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There’s a wonderful feel about egg and bacon pie – something reassuring about the sense of simplicity, old style homeliness and ‘tradition’. It’s unusual (for us anyway) to have things like this these days, but it’s an old blast drawn from the pages of the ‘Golden Wattle’ cookbook.

Egg and bacon pie has some sort of sentimental attachment for me, as my Mum used to make it just like this, for no other reason than the Golden Wattle connection I expect. I have a very vivid memory of being on a short family holiday with my parents when I was a teenager and standing eating chunks of this while standing under the verandah of an old historic home as it poured with rain. The weather was forgettable but the location and the pie was not. Egg and bacon pie is the perfect picnic food, delicious when eaten cold, but also equally capable of holding its own served warm with vegetables or salad. With both pastry and bacon it is most definitely not low in fat, so a few vegetables never go astray just so you can have some minor feeling of being virtuous.

eggbaconpie1 Line a pie dish with half the pastry and add the bacon pieces.

In the Golden Wattle there are two recipes for egg and bacon pie, written in the characteristically terse prose of this book. In a triumph of editorial creative thinking the recipes are called egg and bacon pie (No. 1) and egg and bacon pie (No. 2). I’ve never tried number two, first because number one is so good and there seems no need to go past it, and because number two is more in the style of a quiche, for which there are plenty of recipes. One of the other delightful charms of this recipe is that the eggs remain effectively whole rather than being beaten, providing for a contrast as you eat it between the different parts of the egg.

eggbaconpie2 Break in the eggs and prick the yolks.

It interests me that this is called egg and bacon pie, and I continue to call it that despite having to fight the ‘muscle memory’ of wanting to call it bacon and egg pie. I’ve always been intrigued by the fact that some things tend to go naturally together in one order rather than the reverse, another example being salt and pepper. We extend this principle to many things, the one that most comes to mind for me being couples (as in friends and relations). It’s more common to think of ‘Janet and John’, for example, than it is ‘John and Janet’, or for people of my vintage Dick and Dora, and Nip and Fluff!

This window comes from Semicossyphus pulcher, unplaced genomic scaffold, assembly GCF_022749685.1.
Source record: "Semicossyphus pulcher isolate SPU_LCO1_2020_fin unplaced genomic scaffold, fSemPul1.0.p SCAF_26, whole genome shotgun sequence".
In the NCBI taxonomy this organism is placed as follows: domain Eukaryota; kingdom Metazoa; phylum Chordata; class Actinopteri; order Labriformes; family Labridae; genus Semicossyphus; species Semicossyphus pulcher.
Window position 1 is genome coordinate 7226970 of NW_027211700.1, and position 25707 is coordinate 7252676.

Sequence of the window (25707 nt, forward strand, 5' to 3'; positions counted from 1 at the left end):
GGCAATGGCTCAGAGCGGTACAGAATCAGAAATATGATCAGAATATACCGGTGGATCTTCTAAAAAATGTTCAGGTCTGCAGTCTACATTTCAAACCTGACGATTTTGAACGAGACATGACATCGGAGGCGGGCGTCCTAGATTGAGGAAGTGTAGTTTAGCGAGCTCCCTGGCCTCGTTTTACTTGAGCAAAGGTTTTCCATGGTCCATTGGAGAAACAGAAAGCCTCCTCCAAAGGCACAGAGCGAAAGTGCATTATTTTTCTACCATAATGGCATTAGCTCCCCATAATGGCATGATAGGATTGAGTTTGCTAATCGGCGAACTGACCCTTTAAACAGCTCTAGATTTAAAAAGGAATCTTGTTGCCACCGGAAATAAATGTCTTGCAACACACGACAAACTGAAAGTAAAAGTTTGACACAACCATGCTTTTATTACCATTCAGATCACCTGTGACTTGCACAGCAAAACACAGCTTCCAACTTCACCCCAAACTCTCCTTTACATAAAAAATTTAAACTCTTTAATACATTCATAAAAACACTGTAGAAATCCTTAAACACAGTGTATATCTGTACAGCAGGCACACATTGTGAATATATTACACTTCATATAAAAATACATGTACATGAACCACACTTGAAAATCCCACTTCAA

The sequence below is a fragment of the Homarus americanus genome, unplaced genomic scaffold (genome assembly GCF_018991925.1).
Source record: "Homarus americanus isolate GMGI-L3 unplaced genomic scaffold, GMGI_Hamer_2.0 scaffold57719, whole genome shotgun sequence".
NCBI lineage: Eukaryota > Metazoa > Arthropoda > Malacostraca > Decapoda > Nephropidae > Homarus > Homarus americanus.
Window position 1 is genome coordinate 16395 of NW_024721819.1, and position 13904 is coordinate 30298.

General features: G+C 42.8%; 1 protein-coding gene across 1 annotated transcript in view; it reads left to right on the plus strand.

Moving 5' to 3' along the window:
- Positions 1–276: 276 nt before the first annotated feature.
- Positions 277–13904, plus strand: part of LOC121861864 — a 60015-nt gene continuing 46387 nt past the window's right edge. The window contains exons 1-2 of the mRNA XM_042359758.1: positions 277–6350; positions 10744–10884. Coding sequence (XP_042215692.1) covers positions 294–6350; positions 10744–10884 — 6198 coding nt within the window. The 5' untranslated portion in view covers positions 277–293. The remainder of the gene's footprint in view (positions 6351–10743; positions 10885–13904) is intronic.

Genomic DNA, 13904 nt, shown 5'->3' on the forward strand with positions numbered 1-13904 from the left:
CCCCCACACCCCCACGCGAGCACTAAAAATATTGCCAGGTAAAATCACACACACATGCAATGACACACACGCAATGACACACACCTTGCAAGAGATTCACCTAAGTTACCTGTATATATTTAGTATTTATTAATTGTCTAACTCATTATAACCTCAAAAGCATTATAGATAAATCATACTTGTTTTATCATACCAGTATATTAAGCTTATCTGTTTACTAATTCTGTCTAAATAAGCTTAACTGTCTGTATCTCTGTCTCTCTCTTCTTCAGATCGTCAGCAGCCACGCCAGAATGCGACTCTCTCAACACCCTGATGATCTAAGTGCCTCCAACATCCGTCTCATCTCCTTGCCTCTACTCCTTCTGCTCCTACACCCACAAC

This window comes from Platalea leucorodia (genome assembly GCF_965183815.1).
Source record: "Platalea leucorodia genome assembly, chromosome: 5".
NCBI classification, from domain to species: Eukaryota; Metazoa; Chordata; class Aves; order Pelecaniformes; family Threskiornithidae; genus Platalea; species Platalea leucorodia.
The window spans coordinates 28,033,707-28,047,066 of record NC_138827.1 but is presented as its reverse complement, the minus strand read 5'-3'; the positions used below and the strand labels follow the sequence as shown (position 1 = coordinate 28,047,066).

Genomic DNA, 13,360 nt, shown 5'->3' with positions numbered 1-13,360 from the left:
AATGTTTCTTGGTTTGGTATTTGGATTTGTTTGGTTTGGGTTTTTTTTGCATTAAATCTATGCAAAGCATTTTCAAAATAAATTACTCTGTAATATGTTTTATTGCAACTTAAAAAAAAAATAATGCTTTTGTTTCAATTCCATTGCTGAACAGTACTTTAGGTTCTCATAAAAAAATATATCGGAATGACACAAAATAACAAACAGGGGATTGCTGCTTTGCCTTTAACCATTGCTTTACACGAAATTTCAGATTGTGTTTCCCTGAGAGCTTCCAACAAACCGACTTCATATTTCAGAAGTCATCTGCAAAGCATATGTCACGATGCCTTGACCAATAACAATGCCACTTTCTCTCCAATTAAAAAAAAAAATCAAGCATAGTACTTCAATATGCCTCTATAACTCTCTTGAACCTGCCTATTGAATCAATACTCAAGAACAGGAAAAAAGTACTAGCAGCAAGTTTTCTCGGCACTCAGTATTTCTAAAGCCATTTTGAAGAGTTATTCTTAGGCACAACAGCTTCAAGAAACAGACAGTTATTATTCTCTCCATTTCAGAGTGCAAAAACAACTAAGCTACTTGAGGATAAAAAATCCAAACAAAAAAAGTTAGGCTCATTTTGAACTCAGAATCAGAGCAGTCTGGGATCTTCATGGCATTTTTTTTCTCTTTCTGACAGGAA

eggbaconpie3 Top with the other half of the pastry and glaze with the egg white.

The quantities I’ve provided here are sufficient to make a pie in a 22-24 cm pie dish for four people, but as usual you can adjust the quantities to suit. When making the pastry I personally don’t think you can go past the Rachel Khoo method, for which I have provided instructions here, but if you have your own preferred way of making shortcrust pastry then do it that way.

I hope my waxing lyrical about this pie will be sufficient for you to give it a try. Do let me know how you fare.

eggbaconpie4 Cook until it looks good enough to eat.

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eggbaconpie5 Et voila!

Egg and Bacon Pie

Cooking: About 20 minutes
Serves: 4

  • 135g soft butter or margarine
  • 1 teaspoon sugar
  • Pinch of salt
  • 270g plain flour
  • 3 egg yolks (keep the whites to glaze the pastry)
  • ice water
  • 5-6 rashers middle bacon, trimmed and cut into thirds
  • 5 eggs
  • Before you start making the pastry, put about half a dozen ice cubes in a glass and cover with water to provide the ice water later.
  • Put the butter, sugar and salt in a bowl and beat with a wooden spoon until it turns pale and creamy and is really soft.
  • Stir in the flour until the mixture looks like a breadcrumb mix. If you’ve made pastry by the traditional rubbing-in method before then it should look about the same.
  • Add the egg yolks and 3 tablespoons ice water and mix to combine, then use your hands to just bring it all together and knead slightly.
  • Wrap the pastry in clingwrap and put it in the fridge overnight if possible, but an hour at least. Take the pastry out of the fridge about 30 minutes before you’re ready to use it.
  • Preheat the oven to 200ºC.
  • Cut the pastry in two halves. Roll out the first half between two sheets of baking paper to fit the base and sides of a 24cm pie dish. Prick all over with a fork and brush with egg white.
  • Lay the bacon pieces on the pastry base, then break the eggs in prick the yolks with a fork. Season with pepper.
  • Roll out the other pastry half to cover, press the edges together to seal and brush with egg white. Poke a hole in the centre with a knife to allow steam to escape.
  • Bake in the oven for 15-20 minutes until brown and crispy.